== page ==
On Oct. 8, S.737A was signed into New York law, “requiring debt collectors to inform debtors that written communications are available in large print format.” The legislation becomes effective Nov. 7, 2021.
Posts published in “Debt Collection”
The Maryland Court of Appeals, the state's highest court, recently held that judgments obtained by an unlicensed debt buyer were not void, and that the debtors' claims for unjust enrichment and money damages under the Maryland Consumer Protection Act (MCPA) and the Maryland Consumer Debt Collection Act (MCDCA) were subject to Maryland's general three-year statute of limitations.
The District of Columbia recently passed legislation to substantially revise its debt collection law on an emergency basis. The amended law became effective Sept. 23, 2021. DC’s debt collection law was first enacted in 1971 and the amendments not only make it more burdensome for debt collectors but also for most financial services companies and other businesses operating in the District who were not previously within the scope of the law.
The U.S. Court of Appeals for the Seventh Circuit recently affirmed judgment in a debt collector’s favor against claims that its efforts to collect attorney’s fees incurred to collect a debt — including the fees incurred in collecting the attorney’s fees — violated the federal Fair Debt Collection Practices Act.
The U.S. Court of Appeals for the Sixth Circuit recently reversed a trial court order granting summary judgment in favor of the defendant on a consumer’s claim that the defendant violated the federal Fair Debt Collection Practices Act.
The Consumer Financial Protection Bureau (CFPB) announced on July 30, 2021, that it will be withdrawing its earlier proposal to extend the Regulation F effective date by 60 days. Thus, the original effective date of Nov. 30, 2021, will remain.
Scolding plaintiff’s attorneys who “manipulate” the FDCPA for their own personal gain, U.S. District Judge Gary R. Brown on July 23 issued an opinion in a consolidated matter dismissing multiple complaints alleging debt collectors violated the FDCPA by transmitting consumer information to lender vendors engaged to print or send dunning letters.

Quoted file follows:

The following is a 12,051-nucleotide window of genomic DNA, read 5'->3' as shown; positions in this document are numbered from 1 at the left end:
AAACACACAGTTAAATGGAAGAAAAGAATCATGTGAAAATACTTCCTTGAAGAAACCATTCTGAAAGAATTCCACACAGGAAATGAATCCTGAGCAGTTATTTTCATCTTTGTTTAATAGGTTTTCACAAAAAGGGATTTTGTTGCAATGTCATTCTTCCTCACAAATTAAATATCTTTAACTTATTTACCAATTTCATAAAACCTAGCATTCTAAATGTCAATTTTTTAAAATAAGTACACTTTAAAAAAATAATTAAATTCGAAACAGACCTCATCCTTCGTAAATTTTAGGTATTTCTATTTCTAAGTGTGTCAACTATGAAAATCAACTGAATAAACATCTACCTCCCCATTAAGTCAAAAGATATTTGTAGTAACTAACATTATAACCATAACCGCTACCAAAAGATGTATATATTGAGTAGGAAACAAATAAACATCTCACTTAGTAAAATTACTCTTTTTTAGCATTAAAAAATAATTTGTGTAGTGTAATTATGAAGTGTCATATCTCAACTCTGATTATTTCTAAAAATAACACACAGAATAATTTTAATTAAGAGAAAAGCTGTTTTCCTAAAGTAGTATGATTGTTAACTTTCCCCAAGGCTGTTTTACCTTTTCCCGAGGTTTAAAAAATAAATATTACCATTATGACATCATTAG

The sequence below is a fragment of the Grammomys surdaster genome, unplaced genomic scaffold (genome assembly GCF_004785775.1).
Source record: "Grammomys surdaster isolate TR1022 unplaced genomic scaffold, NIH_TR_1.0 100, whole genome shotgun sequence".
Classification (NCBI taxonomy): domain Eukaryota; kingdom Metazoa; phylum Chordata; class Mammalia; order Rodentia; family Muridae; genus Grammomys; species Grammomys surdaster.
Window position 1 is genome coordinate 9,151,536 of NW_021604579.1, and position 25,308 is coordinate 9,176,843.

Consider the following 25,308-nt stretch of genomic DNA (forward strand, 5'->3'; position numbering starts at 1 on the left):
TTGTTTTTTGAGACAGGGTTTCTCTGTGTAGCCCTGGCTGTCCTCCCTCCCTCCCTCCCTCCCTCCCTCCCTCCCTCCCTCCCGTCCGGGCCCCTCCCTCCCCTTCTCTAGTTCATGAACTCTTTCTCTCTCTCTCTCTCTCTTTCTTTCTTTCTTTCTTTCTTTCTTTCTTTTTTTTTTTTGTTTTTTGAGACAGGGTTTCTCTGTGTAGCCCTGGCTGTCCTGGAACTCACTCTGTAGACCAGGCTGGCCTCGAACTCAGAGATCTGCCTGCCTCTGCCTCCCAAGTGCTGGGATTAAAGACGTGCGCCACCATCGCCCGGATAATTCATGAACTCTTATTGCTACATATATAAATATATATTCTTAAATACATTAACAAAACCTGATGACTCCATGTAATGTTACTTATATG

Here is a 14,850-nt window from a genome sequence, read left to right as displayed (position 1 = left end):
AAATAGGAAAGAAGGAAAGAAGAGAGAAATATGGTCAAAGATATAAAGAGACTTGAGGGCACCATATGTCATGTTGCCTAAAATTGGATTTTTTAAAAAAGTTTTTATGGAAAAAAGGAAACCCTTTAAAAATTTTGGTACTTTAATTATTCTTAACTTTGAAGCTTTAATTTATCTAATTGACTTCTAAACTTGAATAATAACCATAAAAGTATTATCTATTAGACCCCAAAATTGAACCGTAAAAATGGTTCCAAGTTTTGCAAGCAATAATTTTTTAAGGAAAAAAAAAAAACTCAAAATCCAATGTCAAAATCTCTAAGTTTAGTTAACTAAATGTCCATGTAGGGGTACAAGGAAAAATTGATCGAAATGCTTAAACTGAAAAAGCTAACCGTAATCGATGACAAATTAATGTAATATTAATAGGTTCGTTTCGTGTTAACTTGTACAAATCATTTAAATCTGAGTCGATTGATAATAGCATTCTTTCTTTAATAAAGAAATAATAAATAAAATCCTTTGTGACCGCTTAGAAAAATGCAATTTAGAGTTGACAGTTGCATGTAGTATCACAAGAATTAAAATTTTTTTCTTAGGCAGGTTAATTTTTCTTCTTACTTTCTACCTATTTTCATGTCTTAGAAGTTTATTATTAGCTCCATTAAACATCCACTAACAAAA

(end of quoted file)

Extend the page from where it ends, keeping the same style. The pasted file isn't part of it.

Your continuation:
The U.S. Court of Appeals for the Seventh Circuit recently affirmed judgments entered in separate cases consolidated on appeal in favor of several credit reporting agencies rejecting consumers’ claims of violations of the federal Fair Credit Reporting Act (FCRA).
Nevada SB248, which regulates the collection of certain medical debt in the state, becomes effective July 1. The bill, introduced in March 2021, was rushed through the Legislature before it went out of session on June 1. The result is that SB248 is a broken piece of legislation bound to cause harm to medical consumers, the medical collections industry, and health care providers.
The U.S. Court of Appeals for the Second Circuit recently held that a collection notice that provided settlement payment options but did not state that the balance may increase due to interest and fees, did not violate the Fair Debt Collection Practices Act’s prohibition against false, deceptive, or misleading representation or means in connection with the collection of any debt.
The U.S. Court of Appeals for the Second Circuit recently affirmed a trial court’s judgment in favor of a consumer reporting agency (CRA).
The U.S. Court of Appeals for the Eighth Circuit recently affirmed summary judgment in favor of debt collectors over claims of purported violations of the federal Fair Debt Collection Practices Act.